The Royal Flying Doctor Service respects and acknowledges Aboriginal and Torres Strait Islander people as the first Australians, and is committed to improved health outcomes and access to health services for all Aboriginal and Torres Strait Islander Australians.
Keeping remote community safe during COVID-19
It’s the beginning of March and the Kimberley region remains unaffected by the coronavirus pandemic. Elsewhere around the globe and in some parts of Australia, the threat of COVID-19 is rapidly spreading.More details
We are proud to be working on the second RFDS Reconciliation Action Plan (RAP) for the years May 2018 - 2021 with a key focus on cultural safety.
RFDS has cared for Aboriginal and Torres Strait Islander communities for decades. The new RAP continues our commitment to the Close the Gap campaign.
Enhanced cultural competency of current staff, as well as training, employment and support of more Aboriginal and Torres Strait Islanders in health and aviation roles is necessary to improve the health outcomes of Aboriginal and Torres Strait Islander people.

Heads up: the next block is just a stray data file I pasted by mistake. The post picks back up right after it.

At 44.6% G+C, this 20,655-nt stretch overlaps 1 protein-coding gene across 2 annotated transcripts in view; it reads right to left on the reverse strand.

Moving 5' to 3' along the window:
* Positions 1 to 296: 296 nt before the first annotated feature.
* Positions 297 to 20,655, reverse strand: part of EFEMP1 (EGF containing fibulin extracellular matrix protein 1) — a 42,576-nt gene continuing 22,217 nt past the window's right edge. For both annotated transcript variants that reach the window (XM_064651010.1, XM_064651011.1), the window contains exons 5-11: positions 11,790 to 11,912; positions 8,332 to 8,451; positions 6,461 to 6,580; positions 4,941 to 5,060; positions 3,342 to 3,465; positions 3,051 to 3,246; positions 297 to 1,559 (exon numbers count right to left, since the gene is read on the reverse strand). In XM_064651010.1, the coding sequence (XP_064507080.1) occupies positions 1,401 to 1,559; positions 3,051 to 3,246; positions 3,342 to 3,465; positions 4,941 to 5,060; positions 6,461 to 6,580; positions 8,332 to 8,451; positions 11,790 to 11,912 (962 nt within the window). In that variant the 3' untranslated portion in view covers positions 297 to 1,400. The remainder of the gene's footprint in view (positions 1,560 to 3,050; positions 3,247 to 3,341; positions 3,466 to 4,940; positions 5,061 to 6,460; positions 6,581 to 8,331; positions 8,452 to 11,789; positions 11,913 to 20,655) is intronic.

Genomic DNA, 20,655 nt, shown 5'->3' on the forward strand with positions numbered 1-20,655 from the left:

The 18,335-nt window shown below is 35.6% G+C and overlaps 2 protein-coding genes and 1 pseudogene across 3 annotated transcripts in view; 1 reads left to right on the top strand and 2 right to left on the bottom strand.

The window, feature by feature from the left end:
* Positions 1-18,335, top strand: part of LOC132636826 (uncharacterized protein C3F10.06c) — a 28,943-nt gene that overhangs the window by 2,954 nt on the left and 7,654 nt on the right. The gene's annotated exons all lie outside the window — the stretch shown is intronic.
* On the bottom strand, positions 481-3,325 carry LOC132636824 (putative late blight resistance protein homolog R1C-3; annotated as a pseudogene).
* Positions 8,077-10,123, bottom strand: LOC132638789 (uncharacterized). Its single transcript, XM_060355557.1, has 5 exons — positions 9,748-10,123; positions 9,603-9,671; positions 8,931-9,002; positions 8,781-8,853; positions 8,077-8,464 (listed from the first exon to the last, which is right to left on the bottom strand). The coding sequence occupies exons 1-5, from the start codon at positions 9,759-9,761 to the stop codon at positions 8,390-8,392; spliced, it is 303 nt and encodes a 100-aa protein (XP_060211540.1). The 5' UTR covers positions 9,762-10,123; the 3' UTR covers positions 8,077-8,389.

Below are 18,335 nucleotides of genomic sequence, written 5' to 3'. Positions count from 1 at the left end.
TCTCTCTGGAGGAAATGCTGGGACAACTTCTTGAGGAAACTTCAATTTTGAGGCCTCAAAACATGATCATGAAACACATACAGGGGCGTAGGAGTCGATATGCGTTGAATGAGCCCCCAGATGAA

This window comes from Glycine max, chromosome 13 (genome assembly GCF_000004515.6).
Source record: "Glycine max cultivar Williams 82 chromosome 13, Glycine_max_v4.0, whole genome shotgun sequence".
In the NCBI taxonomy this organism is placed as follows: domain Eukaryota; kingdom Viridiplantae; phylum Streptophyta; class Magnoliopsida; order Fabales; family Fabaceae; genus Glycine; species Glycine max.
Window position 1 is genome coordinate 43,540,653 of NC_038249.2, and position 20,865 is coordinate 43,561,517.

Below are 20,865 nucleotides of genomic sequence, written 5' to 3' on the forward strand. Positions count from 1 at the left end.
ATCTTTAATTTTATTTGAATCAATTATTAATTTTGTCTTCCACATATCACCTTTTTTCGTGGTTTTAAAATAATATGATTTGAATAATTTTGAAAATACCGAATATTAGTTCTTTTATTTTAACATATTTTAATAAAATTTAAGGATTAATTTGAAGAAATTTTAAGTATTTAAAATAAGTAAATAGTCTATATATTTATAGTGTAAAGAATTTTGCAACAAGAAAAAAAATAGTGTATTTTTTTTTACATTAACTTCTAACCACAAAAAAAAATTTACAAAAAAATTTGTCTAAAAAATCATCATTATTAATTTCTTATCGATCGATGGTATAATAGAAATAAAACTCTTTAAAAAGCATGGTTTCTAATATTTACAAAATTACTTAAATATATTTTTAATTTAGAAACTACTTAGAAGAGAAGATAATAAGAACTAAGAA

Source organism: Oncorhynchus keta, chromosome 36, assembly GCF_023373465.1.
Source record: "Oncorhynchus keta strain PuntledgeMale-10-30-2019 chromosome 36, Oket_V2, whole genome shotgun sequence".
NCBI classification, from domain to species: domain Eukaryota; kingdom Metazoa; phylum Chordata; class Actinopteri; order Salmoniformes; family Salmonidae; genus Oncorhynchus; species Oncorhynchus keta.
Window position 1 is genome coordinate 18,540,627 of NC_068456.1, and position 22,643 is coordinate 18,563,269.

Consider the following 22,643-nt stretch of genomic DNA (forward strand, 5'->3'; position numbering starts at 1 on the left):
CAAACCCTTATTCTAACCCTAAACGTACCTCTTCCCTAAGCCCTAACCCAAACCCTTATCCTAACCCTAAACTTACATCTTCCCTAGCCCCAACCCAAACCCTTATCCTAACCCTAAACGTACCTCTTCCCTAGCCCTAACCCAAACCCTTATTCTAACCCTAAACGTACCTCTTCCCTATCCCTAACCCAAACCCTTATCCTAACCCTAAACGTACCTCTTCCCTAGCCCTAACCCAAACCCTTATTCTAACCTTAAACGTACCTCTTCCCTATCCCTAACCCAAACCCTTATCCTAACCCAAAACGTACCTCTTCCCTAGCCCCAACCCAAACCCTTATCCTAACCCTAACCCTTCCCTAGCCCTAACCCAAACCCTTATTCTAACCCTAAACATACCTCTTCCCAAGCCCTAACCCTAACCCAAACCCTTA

The Royal Flying Doctor Service Reconciliation Action Plan supports new health career pathways for Aboriginal and Torres Strait Islander people and enhanced cultural safety of the RFDS workforce.
The first RFDS RAP, which commenced in January 2016, saw the Flying Doctor across its seven million square kilometre service network undertake:
Detailed collection and publication of Aboriginal and Torres Strait Islander patient health data to inform RFDS health service planning;
Collection and publication of service satisfaction data from Aboriginal and Torres Strait Islander patients to inform the cultural responsiveness of RFDS services;
Identification of promising Aboriginal and Torres Strait Islander health and aviation students for participation in a scholarship and mentoring scheme.
As part of the RFDS RAP the Flying Doctors Research and Policy Unit are focused on finding solutions to disparities in health outcomes between Indigenous and non-Indigenous Australians. The report 'Providing Aeromedical care to Remote Indigenous Communities' was published in 2016 as part of this research.Research